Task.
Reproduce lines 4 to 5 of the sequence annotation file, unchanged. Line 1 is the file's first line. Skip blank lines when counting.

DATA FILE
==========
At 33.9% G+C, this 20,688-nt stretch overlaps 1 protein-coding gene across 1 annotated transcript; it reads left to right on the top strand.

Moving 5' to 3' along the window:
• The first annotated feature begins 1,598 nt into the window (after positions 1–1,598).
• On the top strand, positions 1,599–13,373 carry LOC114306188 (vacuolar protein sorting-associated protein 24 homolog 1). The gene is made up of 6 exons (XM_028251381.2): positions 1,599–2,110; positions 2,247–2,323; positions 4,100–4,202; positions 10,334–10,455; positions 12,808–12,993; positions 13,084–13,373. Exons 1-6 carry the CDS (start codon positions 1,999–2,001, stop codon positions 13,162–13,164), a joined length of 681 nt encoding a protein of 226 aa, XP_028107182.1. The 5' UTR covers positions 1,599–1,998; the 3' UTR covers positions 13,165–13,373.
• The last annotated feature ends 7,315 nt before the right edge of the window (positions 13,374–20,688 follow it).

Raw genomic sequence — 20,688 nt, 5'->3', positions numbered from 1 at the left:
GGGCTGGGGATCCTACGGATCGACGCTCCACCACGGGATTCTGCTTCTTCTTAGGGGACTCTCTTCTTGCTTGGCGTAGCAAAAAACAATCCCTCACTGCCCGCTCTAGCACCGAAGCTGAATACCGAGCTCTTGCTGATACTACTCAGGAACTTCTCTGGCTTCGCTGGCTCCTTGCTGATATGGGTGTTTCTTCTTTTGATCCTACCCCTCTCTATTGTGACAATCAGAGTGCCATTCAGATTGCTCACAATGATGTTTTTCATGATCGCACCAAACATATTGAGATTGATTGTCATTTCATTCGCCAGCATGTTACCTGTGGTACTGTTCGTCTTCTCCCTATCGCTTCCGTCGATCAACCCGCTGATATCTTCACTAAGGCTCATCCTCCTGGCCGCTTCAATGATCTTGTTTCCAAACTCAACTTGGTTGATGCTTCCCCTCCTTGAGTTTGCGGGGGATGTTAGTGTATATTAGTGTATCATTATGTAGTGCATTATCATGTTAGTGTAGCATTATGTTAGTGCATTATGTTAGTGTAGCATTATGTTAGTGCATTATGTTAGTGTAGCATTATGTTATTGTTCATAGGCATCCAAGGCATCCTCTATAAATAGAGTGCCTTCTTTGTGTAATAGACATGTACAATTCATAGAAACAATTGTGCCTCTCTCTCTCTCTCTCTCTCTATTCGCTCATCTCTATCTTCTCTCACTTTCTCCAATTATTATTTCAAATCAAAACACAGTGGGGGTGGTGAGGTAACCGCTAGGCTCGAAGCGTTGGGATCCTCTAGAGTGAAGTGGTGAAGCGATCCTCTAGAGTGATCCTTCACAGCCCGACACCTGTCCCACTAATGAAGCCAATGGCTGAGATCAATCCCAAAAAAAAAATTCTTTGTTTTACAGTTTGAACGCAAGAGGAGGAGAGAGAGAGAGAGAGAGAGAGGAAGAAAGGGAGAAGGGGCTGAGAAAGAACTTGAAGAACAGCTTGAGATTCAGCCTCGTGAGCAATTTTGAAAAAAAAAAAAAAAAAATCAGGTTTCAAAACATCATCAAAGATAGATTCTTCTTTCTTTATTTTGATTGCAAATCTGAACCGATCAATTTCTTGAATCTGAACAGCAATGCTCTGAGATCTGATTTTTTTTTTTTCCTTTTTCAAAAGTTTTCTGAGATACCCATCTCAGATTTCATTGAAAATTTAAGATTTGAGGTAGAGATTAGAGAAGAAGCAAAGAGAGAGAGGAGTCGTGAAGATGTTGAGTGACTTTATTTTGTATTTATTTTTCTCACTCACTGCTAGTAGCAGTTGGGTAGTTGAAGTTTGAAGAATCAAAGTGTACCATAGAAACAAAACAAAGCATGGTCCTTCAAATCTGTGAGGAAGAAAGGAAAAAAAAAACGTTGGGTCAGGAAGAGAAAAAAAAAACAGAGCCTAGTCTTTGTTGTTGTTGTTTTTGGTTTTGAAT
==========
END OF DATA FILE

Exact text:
• On the top strand, positions 1,599–13,373 carry LOC114306188 (vacuolar protein sorting-associated protein 24 homolog 1). The gene is made up of 6 exons (XM_028251381.2): positions 1,599–2,110; positions 2,247–2,323; positions 4,100–4,202; positions 10,334–10,455; positions 12,808–12,993; positions 13,084–13,373. Exons 1-6 carry the CDS (start codon positions 1,999–2,001, stop codon positions 13,162–13,164), a joined length of 681 nt encoding a protein of 226 aa, XP_028107182.1. The 5' UTR covers positions 1,599–1,998; the 3' UTR covers positions 13,165–13,373.
• The last annotated feature ends 7,315 nt before the right edge of the window (positions 13,374–20,688 follow it).